General paresis is an impairment of mental function caused by damage to the brain from untreated syphilis.
General paresis is one form of neurosyphilis. Today it is very rare.
The syphilis infection can appear in many different ways and damages many different nerves of the brain. This damage can cause:
- Abnormal mental function including hallucinations and false ideas (delusions)
- Brief, sharp, "lightning" pains that occur with tabes dorsalis
- Decreased mental function
- Eye changes and abnormal pupil response
- Mood changes
- Overactive reflexes
- Personality changes
- Speech changes
General paresis usually begins about 15 - 20 years after the syphilis infection. Risks include syphilis infection and infection with other sexually transmitted diseases, such as gonorrhea (which may hide symptoms of syphilis infection).
Syphilis infections are passed through sexual contact with an infected person, but may also be transmitted by nonsexual contact.
- Decreased language ability (aphasia)
- Decreased motivation
- Impaired judgment
- Loss of ability to calculate
- Loss of long-term memory (long-past events)
- Loss of short-term memory (recent events)
Muscle weakness (difficulty using legs, arms, or other parts of the body)
- Personality changes
- Delusions, hallucinations
- Irritability, anger
- Inappropriate moods
- Low mood
- Change in the response of the pupil in the eye
- Irregular shape of the pupil
- Inability to stand with the eyes closed (Romberg test)
- Loss of sense of vibration and position
- Muscle weakness
- Problems with walking (gait)
- Slowly worsening dementia, with loss of many brain functions
The doctor may do the following tests:
- Eye exam
- Muscle exam
- Nervous system (neurologic) exam
Blood and urine tests to detect syphilis in the body include:
Tests of the nervous system may include:
Without treatment, people can become disabled. People with late syphilis infections are more likely to get other infections and diseases.
Call your health care provider if you know you have been exposed to syphilis or other venereal disease in the past, and have not already been treated.
Call your health care provider if you have symptoms of general paresis, especially if you know you've been infected with syphilis.
Go to the emergency room or call the local emergency number (such as 911) if you have seizures.
- Inability to care for yourself
- Inability to communicate or interact with others
- Injury due to seizures or falls
The goals of treatment are to cure the infection and slow the disorder from getting worse. The doctor will prescribe penicillin or other antibiotics, such as doxycycline, to treat the infection. Treatment may continue until the infection has completely cleared.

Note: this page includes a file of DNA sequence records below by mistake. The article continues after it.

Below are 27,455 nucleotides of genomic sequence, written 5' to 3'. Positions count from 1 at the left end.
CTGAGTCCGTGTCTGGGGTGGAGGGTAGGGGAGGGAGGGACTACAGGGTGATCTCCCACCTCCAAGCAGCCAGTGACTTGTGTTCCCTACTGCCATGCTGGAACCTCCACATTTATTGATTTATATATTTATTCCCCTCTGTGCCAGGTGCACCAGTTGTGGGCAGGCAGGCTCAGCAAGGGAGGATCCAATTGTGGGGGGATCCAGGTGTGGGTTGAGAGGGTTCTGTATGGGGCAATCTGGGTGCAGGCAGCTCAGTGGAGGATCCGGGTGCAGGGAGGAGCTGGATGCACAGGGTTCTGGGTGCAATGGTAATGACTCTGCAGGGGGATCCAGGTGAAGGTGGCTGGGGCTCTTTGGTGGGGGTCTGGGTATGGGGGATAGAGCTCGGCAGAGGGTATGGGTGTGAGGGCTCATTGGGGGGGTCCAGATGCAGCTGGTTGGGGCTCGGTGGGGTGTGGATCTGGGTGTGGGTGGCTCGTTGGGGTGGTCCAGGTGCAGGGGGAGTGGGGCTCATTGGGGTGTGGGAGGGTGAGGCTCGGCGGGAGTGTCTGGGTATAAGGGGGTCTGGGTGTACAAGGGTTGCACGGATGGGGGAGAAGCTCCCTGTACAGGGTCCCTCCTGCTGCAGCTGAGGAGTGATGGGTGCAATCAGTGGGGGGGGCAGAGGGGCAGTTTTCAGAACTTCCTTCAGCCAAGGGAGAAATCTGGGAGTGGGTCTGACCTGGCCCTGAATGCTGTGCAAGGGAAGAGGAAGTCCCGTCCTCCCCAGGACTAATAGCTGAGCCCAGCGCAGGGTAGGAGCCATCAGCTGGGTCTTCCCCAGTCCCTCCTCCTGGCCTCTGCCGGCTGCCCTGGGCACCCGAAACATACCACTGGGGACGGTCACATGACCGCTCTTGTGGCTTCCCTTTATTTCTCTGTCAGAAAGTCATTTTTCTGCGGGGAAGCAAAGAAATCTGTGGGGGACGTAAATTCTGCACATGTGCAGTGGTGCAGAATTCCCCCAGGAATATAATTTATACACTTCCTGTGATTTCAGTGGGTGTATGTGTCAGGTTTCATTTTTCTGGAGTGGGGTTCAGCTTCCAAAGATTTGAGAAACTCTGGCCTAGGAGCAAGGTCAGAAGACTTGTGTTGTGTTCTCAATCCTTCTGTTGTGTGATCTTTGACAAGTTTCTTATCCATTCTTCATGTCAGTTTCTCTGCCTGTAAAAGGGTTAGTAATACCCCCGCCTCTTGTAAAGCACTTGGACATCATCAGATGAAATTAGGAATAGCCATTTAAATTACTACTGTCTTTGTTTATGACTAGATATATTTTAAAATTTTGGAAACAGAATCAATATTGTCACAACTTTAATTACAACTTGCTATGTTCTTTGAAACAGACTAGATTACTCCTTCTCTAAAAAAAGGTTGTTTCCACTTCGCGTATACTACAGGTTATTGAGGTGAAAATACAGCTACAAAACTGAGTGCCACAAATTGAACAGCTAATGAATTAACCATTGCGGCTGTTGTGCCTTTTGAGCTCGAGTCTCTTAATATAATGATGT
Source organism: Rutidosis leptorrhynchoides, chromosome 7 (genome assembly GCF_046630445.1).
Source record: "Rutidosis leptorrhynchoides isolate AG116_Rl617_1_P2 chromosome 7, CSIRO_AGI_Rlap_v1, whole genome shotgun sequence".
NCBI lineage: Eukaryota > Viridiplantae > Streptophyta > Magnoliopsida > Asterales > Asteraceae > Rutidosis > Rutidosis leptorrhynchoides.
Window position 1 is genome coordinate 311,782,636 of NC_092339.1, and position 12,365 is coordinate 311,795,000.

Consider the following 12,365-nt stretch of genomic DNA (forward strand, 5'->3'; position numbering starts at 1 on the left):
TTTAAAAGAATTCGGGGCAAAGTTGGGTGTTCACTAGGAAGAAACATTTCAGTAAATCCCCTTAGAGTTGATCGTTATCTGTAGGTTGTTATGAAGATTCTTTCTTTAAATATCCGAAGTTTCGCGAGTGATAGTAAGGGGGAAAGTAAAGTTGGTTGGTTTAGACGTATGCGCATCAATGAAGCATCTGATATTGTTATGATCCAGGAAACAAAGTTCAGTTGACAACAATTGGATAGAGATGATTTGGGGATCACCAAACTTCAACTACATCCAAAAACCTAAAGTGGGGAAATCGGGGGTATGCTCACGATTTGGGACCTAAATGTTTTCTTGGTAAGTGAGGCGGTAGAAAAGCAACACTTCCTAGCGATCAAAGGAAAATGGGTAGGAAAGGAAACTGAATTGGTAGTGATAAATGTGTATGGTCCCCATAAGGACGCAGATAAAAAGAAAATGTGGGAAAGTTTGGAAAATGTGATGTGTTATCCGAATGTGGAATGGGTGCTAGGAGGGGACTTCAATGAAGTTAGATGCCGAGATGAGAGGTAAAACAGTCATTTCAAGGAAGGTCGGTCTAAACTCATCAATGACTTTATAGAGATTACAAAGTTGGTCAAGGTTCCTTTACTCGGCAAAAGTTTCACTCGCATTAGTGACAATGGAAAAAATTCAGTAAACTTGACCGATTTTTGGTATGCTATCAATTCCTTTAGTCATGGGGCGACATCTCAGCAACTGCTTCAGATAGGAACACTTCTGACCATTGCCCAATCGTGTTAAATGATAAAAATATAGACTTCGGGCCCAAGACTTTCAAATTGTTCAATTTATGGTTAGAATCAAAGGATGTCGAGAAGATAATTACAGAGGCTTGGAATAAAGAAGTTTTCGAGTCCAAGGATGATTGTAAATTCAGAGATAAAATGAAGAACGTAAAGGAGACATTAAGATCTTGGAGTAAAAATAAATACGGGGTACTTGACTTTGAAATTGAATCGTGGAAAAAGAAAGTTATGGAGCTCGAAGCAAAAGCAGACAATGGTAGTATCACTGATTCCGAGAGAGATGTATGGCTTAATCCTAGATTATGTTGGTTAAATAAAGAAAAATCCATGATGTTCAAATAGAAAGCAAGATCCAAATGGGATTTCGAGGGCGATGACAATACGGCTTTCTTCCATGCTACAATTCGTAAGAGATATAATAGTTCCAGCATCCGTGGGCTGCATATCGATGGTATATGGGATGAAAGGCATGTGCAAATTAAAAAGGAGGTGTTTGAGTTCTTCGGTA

Treating the infection will reduce new nerve damage, but it will not cure damage that has already occurred. A follow-up examination of the cerebrospinal fluid is needed to see whether the antibiotic therapy worked.
Treatment of symptoms is needed for existing nervous system damage. Seizures rarely occur, but emergency treatment may be needed if they do. Anticonvulsants (such as phenytoin) can help control seizures.
Patients who are unable to care for themselves may need help with such activities as eating and dressing. Those with muscle weakness may need occupational therapy or physical therapy.
Treating primary syphilis and secondary syphilis infections will prevent general paresis.
Practicing safe sex, such as limiting partners and using protection, may reduce the risk of getting infected with syphilis. Avoid direct skin contact with patients who have secondary syphilis by wearing gloves.
Beck BJ. Mental disorders due to a general medical condition. In: Stern TA, Rosenbaum JF, Fava M, Biederman J, Rauch SL, eds. Massachusetts General Hospital Comprehensive Clinical Psychiatry. 1st ed. Philadelphia, Pa: Mosby Elsevier; 2008:chap 21.
Verma A. Infections of the nervous system. In: Bradley WG, Daroff RB, Fenichel GM, Jankovic J, eds. Neurology in Clinical Practice. 5th ed. Philadelphia, Pa: Butterworth-Heinemann; 2008:chap 57.
Review Date: 3/9/2010
Reviewed By: Linda J. Vorvick, MD, Medical Director, MEDEX Northwest Division of Physician Assistant Studies, University of Washington, School of Medicine; Daniel B. Hoch, PhD, MD, Assistant Professor of Neurology, Harvard Medical School, Department of Neurology, Massachusetts General Hospital. Also reviewed by David Zieve, MD, MHA, Medical Director, A.D.A.M., Inc.
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